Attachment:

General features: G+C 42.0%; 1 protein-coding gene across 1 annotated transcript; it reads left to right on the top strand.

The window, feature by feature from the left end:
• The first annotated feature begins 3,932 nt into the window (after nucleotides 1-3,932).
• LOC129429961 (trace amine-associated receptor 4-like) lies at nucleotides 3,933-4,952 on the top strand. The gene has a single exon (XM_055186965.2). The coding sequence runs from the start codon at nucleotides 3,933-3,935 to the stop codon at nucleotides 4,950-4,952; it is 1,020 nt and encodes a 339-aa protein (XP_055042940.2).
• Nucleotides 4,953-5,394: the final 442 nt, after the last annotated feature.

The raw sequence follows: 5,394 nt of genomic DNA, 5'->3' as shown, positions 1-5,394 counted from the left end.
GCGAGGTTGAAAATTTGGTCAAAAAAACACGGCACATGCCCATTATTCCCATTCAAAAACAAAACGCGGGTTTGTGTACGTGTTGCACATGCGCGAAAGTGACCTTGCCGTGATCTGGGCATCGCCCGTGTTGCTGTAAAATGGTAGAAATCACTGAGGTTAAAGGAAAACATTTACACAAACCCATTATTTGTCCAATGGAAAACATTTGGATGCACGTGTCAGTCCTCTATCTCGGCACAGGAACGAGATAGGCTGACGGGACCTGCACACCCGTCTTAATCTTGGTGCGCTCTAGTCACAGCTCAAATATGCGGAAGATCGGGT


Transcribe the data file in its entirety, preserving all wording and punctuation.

General features: G+C 42.0%; 1 protein-coding gene across 1 annotated transcript; it reads left to right on the top strand.

The window, feature by feature from the left end:
• The first annotated feature begins 3,932 nt into the window (after nucleotides 1-3,932).
• LOC129429961 (trace amine-associated receptor 4-like) lies at nucleotides 3,933-4,952 on the top strand. The gene has a single exon (XM_055186965.2). The coding sequence runs from the start codon at nucleotides 3,933-3,935 to the stop codon at nucleotides 4,950-4,952; it is 1,020 nt and encodes a 339-aa protein (XP_055042940.2).
• Nucleotides 4,953-5,394: the final 442 nt, after the last annotated feature.

The raw sequence follows: 5,394 nt of genomic DNA, 5'->3' as shown, positions 1-5,394 counted from the left end.
GCGAGGTTGAAAATTTGGTCAAAAAAACACGGCACATGCCCATTATTCCCATTCAAAAACAAAACGCGGGTTTGTGTACGTGTTGCACATGCGCGAAAGTGACCTTGCCGTGATCTGGGCATCGCCCGTGTTGCTGTAAAATGGTAGAAATCACTGAGGTTAAAGGAAAACATTTACACAAACCCATTATTTGTCCAATGGAAAACATTTGGATGCACGTGTCAGTCCTCTATCTCGGCACAGGAACGAGATAGGCTGACGGGACCTGCACACCCGTCTTAATCTTGGTGCGCTCTAGTCACAGCTCAAATATGCGGAAGATCGGGT